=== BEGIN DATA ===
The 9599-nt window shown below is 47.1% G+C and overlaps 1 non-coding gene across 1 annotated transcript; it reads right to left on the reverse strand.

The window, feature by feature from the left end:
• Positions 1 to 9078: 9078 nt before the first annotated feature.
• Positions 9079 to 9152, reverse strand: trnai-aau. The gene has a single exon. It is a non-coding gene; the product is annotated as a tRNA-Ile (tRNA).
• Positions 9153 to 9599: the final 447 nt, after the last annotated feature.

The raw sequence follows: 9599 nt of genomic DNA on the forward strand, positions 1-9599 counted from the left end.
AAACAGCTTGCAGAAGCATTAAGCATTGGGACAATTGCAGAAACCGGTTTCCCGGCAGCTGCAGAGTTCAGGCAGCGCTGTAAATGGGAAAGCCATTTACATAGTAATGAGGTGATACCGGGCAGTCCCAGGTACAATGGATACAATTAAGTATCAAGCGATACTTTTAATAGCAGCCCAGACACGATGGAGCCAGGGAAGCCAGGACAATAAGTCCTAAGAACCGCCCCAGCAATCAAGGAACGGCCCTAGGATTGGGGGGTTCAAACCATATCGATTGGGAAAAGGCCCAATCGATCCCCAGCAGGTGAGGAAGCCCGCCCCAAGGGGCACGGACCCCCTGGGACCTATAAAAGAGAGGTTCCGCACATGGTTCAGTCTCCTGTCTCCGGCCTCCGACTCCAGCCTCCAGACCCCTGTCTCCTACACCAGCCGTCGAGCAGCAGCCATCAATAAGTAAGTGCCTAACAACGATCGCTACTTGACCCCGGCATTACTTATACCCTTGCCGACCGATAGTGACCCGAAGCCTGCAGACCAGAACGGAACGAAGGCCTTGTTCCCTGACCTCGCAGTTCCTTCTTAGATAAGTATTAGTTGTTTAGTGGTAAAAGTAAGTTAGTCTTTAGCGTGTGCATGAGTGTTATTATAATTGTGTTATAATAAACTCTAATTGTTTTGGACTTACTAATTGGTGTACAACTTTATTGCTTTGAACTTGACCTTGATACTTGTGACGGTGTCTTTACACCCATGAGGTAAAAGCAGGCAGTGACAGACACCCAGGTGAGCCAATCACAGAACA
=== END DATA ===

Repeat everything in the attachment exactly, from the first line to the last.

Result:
The 9599-nt window shown below is 47.1% G+C and overlaps 1 non-coding gene across 1 annotated transcript; it reads right to left on the reverse strand.

The window, feature by feature from the left end:
• Positions 1 to 9078: 9078 nt before the first annotated feature.
• Positions 9079 to 9152, reverse strand: trnai-aau. The gene has a single exon. It is a non-coding gene; the product is annotated as a tRNA-Ile (tRNA).
• Positions 9153 to 9599: the final 447 nt, after the last annotated feature.

The raw sequence follows: 9599 nt of genomic DNA on the forward strand, positions 1-9599 counted from the left end.
AAACAGCTTGCAGAAGCATTAAGCATTGGGACAATTGCAGAAACCGGTTTCCCGGCAGCTGCAGAGTTCAGGCAGCGCTGTAAATGGGAAAGCCATTTACATAGTAATGAGGTGATACCGGGCAGTCCCAGGTACAATGGATACAATTAAGTATCAAGCGATACTTTTAATAGCAGCCCAGACACGATGGAGCCAGGGAAGCCAGGACAATAAGTCCTAAGAACCGCCCCAGCAATCAAGGAACGGCCCTAGGATTGGGGGGTTCAAACCATATCGATTGGGAAAAGGCCCAATCGATCCCCAGCAGGTGAGGAAGCCCGCCCCAAGGGGCACGGACCCCCTGGGACCTATAAAAGAGAGGTTCCGCACATGGTTCAGTCTCCTGTCTCCGGCCTCCGACTCCAGCCTCCAGACCCCTGTCTCCTACACCAGCCGTCGAGCAGCAGCCATCAATAAGTAAGTGCCTAACAACGATCGCTACTTGACCCCGGCATTACTTATACCCTTGCCGACCGATAGTGACCCGAAGCCTGCAGACCAGAACGGAACGAAGGCCTTGTTCCCTGACCTCGCAGTTCCTTCTTAGATAAGTATTAGTTGTTTAGTGGTAAAAGTAAGTTAGTCTTTAGCGTGTGCATGAGTGTTATTATAATTGTGTTATAATAAACTCTAATTGTTTTGGACTTACTAATTGGTGTACAACTTTATTGCTTTGAACTTGACCTTGATACTTGTGACGGTGTCTTTACACCCATGAGGTAAAAGCAGGCAGTGACAGACACCCAGGTGAGCCAATCACAGAACA